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Air Force relieves Thunderbirds commander

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posted on Nov, 29 2017 @ 05:16 PM
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In a shocking statement, the Air Force announced today that Lt. Col. Jason Heard, the commander of the Thunderbirds, was relieved of command on November 20th. The decision was based on "lost confidence in his leadership and risk management style," and that "concerns arose that his approach to leading the team was resulting in increased risk within the demonstration which eroded team dynamic."

In June of this year, Thunderbird 8 crashed on landing in Dayton. The cause of the crash was determined to be pilot error. The pilot of the aircraft made several questionable decisions during the landing, resulting in the aircraft turning over after running off the end of the runway.

www.newsairshow.com...

airshowstuff.com...




posted on Nov, 29 2017 @ 05:31 PM
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a reply to: Zaphod58


Do you agree with him being dismissed? How many "errors" does one get before they are deemed unsafe?



posted on Nov, 29 2017 @ 05:37 PM
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a reply to: iTruthSeeker

It depends on what kind of errors you're talking about. I've seen fatal crashes that didn't see a Team commander relieved. But in this case, based on the accident report, there was an environment around the team that was potentially going to lead to a really bad accident.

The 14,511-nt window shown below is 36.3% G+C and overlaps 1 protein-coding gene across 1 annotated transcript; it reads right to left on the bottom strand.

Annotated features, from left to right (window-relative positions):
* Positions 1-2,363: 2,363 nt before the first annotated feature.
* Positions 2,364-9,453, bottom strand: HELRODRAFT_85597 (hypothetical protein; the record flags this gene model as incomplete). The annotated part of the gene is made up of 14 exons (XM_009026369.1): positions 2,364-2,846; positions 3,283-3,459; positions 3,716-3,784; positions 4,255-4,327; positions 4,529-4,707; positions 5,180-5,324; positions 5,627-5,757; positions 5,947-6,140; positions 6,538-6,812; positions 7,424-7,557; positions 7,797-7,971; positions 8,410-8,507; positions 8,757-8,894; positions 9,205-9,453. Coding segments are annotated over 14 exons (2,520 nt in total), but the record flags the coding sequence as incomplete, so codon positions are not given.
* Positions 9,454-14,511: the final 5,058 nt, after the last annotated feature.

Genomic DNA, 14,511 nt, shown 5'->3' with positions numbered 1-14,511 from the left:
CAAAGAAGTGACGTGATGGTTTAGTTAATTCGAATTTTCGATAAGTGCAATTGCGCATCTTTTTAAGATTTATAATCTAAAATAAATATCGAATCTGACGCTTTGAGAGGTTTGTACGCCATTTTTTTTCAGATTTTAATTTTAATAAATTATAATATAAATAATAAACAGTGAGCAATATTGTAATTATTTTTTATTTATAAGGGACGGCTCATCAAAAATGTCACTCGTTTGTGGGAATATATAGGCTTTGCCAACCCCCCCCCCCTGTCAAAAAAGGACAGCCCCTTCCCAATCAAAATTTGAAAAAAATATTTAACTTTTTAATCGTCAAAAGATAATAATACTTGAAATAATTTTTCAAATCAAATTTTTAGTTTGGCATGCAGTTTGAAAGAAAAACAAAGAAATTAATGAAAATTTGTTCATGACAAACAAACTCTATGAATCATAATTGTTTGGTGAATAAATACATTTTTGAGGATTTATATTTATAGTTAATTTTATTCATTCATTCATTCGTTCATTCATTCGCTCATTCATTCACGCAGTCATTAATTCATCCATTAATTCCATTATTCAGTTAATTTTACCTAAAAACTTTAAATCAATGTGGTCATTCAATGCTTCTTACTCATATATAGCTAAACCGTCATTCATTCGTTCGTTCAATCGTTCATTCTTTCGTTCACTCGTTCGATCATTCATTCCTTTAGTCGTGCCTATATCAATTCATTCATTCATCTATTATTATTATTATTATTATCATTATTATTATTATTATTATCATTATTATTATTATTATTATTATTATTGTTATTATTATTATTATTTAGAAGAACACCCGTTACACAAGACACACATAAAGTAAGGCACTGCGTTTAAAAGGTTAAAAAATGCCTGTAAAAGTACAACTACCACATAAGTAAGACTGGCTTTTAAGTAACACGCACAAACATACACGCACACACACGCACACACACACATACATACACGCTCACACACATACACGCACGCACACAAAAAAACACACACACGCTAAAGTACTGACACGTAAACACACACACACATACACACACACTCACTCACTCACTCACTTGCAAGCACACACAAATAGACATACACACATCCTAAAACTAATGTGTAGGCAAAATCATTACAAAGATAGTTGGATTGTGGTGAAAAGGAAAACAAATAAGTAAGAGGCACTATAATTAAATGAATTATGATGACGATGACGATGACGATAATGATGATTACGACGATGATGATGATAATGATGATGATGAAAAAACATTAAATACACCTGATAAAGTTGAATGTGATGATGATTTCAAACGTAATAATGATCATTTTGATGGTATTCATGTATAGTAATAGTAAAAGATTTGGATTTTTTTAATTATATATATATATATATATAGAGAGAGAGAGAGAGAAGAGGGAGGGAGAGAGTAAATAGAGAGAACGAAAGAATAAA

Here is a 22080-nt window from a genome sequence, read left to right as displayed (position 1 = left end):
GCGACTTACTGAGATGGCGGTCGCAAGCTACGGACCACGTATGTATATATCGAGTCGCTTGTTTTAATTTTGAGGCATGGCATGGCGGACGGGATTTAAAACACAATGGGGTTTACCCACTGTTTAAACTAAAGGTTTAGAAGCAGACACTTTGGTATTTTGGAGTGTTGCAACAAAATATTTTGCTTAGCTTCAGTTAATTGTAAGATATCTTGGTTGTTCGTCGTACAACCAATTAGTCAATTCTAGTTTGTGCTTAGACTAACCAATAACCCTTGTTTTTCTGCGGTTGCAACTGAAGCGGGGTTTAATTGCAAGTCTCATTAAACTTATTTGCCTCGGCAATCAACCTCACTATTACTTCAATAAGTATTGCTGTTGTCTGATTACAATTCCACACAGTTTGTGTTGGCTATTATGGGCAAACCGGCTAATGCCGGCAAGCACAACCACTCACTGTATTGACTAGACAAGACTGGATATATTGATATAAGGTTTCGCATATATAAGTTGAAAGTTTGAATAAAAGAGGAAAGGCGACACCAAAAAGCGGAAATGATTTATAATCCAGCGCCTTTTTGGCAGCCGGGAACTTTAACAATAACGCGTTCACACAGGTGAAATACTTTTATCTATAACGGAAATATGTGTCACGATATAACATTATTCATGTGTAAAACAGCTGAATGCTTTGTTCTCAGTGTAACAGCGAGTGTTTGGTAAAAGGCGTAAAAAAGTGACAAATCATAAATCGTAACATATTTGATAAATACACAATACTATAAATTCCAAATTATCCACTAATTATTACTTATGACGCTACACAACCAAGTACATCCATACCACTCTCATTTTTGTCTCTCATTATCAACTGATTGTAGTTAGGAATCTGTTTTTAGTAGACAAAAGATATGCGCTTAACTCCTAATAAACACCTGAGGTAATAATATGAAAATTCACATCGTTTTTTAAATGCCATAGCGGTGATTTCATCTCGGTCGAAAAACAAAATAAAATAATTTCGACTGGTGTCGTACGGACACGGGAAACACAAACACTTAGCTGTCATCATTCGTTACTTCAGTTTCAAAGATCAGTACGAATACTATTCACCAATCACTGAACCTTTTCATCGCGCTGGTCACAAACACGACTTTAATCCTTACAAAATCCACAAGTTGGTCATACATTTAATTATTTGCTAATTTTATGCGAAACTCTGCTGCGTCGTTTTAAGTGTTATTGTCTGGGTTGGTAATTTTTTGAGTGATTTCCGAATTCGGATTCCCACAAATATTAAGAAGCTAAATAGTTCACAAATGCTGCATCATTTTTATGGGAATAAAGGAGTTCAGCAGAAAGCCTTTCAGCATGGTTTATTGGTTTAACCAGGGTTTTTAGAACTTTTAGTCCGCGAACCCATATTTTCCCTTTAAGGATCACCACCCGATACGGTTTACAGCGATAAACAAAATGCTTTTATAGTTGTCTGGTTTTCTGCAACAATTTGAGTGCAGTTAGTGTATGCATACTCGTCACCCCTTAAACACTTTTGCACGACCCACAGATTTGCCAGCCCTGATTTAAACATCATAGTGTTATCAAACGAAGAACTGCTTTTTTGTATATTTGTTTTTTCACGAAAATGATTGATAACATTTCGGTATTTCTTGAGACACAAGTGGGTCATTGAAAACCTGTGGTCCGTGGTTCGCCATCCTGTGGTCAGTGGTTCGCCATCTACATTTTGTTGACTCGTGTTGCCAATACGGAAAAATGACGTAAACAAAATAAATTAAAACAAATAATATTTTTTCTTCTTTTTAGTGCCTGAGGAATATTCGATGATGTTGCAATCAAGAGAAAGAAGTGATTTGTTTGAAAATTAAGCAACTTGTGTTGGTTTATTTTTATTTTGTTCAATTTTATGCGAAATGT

Just going by the accident report and the little that's been released, yes, I absolutely agree. I saw something at the Fairchild air show that I never saw before. They wound up flying both backup aircraft, after two aircraft broke after they taxied. That combined with the June accident points to a relaxed environment. For most units, that's a good thing. For a demonstration team, that's a disaster looking for a place to happen.



posted on Nov, 29 2017 @ 05:43 PM
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a reply to: Zaphod58

Them breaking down doesn't surprise me much. I remember when we hosted the Blue Angels in Jacksonville. They pulled them in the hanger and promptly pushed 55 gallon drums under to catch the leaking fuel. Those birds were old turds. You would think the elite flying squadron of the Navy would have the best aircraft, nope they get the old beat down work horses.

Our helicopters leaked hydrolic fluid like it was no ones buisness. We used to say if it ain't leaking, it ain't got no fluid.
edit on 29-11-2017 by FauxMulder because: (no reason given)



posted on Nov, 29 2017 @ 05:47 PM
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a reply to: FauxMulder

They are, and the stress of the show makes it worse. But as much care as they lavish on them when they're not flying keeps them in good shape for the shows. I've seen one aircraft break before, but I've never seen them start a show one aircraft short and have it join them almost halfway through the show.